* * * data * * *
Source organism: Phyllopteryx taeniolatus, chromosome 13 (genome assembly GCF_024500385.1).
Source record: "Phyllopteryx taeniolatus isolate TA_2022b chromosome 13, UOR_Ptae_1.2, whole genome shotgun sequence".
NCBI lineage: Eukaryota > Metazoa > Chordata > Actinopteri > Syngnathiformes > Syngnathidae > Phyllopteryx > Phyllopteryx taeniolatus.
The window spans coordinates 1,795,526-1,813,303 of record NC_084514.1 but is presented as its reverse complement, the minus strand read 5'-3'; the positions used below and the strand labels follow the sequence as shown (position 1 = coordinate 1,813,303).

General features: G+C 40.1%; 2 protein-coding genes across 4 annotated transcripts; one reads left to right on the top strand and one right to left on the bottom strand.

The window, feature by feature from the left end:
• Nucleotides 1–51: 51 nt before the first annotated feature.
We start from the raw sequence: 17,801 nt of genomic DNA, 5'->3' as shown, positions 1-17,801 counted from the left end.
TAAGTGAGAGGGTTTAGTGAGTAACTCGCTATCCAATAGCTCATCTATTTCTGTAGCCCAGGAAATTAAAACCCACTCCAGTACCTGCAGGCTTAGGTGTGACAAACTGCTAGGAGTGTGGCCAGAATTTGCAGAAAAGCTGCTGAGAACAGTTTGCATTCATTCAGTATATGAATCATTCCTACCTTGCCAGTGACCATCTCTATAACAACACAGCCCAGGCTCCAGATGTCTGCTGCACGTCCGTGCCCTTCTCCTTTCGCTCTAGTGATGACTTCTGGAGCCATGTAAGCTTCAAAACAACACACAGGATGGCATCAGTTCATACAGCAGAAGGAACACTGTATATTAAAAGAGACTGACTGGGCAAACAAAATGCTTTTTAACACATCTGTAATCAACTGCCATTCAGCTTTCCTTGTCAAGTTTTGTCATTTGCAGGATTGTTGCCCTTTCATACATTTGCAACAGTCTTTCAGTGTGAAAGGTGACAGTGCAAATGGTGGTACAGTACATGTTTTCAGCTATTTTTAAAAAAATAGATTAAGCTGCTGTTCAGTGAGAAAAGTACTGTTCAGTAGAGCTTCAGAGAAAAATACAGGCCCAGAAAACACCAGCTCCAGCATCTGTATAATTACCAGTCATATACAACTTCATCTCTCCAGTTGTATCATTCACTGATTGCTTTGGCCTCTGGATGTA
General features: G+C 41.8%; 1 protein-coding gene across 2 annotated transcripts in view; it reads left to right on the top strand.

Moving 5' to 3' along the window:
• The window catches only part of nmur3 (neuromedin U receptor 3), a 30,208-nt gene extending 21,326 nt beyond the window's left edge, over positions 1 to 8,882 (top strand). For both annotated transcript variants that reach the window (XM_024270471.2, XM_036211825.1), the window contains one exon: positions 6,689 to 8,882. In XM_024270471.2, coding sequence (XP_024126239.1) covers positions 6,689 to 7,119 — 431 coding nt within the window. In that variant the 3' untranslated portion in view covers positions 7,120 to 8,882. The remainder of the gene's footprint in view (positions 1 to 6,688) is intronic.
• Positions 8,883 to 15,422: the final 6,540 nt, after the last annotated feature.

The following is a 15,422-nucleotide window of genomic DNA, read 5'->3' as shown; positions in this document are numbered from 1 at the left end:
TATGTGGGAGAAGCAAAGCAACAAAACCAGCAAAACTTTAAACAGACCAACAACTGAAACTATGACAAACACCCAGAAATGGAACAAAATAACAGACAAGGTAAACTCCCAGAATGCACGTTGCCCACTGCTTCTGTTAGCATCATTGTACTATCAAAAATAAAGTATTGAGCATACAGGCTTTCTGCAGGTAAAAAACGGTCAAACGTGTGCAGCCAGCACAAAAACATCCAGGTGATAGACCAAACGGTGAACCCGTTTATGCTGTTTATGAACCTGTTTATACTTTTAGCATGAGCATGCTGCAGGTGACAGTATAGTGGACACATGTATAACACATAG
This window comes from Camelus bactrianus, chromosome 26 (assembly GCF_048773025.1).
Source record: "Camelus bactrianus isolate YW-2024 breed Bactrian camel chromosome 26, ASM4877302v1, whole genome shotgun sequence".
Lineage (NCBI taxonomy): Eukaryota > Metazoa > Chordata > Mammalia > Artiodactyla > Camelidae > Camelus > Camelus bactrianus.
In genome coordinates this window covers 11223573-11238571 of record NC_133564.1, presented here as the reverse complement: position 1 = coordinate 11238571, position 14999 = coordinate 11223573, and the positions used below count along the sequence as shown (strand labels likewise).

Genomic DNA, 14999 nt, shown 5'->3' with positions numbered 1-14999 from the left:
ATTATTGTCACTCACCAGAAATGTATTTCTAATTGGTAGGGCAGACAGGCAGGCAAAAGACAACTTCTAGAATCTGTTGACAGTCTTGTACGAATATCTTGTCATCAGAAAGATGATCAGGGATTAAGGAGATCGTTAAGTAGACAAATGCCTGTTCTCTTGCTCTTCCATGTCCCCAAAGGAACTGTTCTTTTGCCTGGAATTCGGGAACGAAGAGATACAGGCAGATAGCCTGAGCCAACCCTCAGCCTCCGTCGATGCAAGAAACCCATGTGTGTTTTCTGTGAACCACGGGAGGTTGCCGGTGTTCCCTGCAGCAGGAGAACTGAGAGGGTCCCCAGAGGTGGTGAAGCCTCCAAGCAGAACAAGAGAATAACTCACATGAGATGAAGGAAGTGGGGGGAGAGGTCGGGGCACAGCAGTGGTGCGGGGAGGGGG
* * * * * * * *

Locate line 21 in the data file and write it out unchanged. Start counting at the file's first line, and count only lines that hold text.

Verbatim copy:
ATTATTGTCACTCACCAGAAATGTATTTCTAATTGGTAGGGCAGACAGGCAGGCAAAAGACAACTTCTAGAATCTGTTGACAGTCTTGTACGAATATCTTGTCATCAGAAAGATGATCAGGGATTAAGGAGATCGTTAAGTAGACAAATGCCTGTTCTCTTGCTCTTCCATGTCCCCAAAGGAACTGTTCTTTTGCCTGGAATTCGGGAACGAAGAGATACAGGCAGATAGCCTGAGCCAACCCTCAGCCTCCGTCGATGCAAGAAACCCATGTGTGTTTTCTGTGAACCACGGGAGGTTGCCGGTGTTCCCTGCAGCAGGAGAACTGAGAGGGTCCCCAGAGGTGGTGAAGCCTCCAAGCAGAACAAGAGAATAACTCACATGAGATGAAGGAAGTGGGGGGAGAGGTCGGGGCACAGCAGTGGTGCGGGGAGGGGG